Hurricane forecasters predict quieter storm season
4 hurricanes -- 2 major -- expected to form, group says
ORLANDO, Fla. – With the start of the 2012 hurricane season two months away, the forecasting team at Colorado State University has predicted a slightly below-average season.
It called Wednesday for 10 systems to become at least tropical storms and earn names, with four of those becoming hurricanes, and two becoming major hurricanes, at Category 3 or higher on the Saffir/Simpson scale, with top sustained winds of at least 111 mph.
The historical average (1950 to 2000) is 9.6, 5.9 and 2.3.
The team of Philip Klotzbach and William Gray also gave a 24 percent chance that a major hurricane will make landfall on the U.S. East Coast, including the Florida Peninsula; the historical average is 31 percent, Local 6 News partner Florida Today reported.
The Colorado State team, and other season prognosticators, continually stress that season forecasts are of interest mostly as mental exercises and should have no impact on how people prepare for hurricane season.
They cite as examples 2011, which tied with 2010, 1995 and 1887 for third busiest on record, but which got little attention because only Irene was a newsmaker. And the 1992 season, which produced only seven named storms, among them the catastrophic Andrew.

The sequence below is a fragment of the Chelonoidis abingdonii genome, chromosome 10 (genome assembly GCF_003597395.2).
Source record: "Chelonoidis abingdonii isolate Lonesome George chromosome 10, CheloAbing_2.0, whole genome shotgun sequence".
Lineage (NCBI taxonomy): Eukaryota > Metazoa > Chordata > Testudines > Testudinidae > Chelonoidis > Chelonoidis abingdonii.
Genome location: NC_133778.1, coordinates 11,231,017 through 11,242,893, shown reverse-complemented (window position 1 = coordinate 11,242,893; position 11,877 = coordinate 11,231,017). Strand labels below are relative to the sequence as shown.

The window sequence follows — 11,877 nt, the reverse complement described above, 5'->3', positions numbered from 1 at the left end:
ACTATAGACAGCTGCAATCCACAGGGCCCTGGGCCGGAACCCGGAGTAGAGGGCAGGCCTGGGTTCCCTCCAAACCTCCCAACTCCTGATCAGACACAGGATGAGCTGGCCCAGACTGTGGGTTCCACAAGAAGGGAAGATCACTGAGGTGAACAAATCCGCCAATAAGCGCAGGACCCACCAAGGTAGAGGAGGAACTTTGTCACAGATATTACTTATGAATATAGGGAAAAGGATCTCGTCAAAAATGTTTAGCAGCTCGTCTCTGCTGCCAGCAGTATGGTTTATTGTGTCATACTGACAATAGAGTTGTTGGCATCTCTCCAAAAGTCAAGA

They remind people in hurricane zones that there's no magic number above which the world is going to end and below which they are completely safe. Residents are urged to prepare every year as if at least one hurricane will hit them, which of course could happen in either a busy year or a quiet one.
The Colorado State team said four seasons since 1949 showed the kinds of ocean and atmospheric conditions seen this February and March of this year:1957, 1965, 2001 and 2009. Three of these four years had below-average activity.
As always, a major factor is El Niño, the warm water phenomenon that tends to hinder hurricane activity
"We have witnessed cooling of the tropical Atlantic during this past winter, and there is a fairly high likelihood that an El Niño event will develop this summer," Klotzbach said Wednesday in a release.
But the team warned it still believes the hurricane season remains in a multi-decade stretch of above average storm activity that could go on for the next 10 to 15 years.
The initial Colorado State forecast, in December, had — for the first time in three decades — given just probabilities. It updates its forecast on June 1, the official start of the hurricane season, and on Aug. 3. The season runs from June 1 through Nov. 30.
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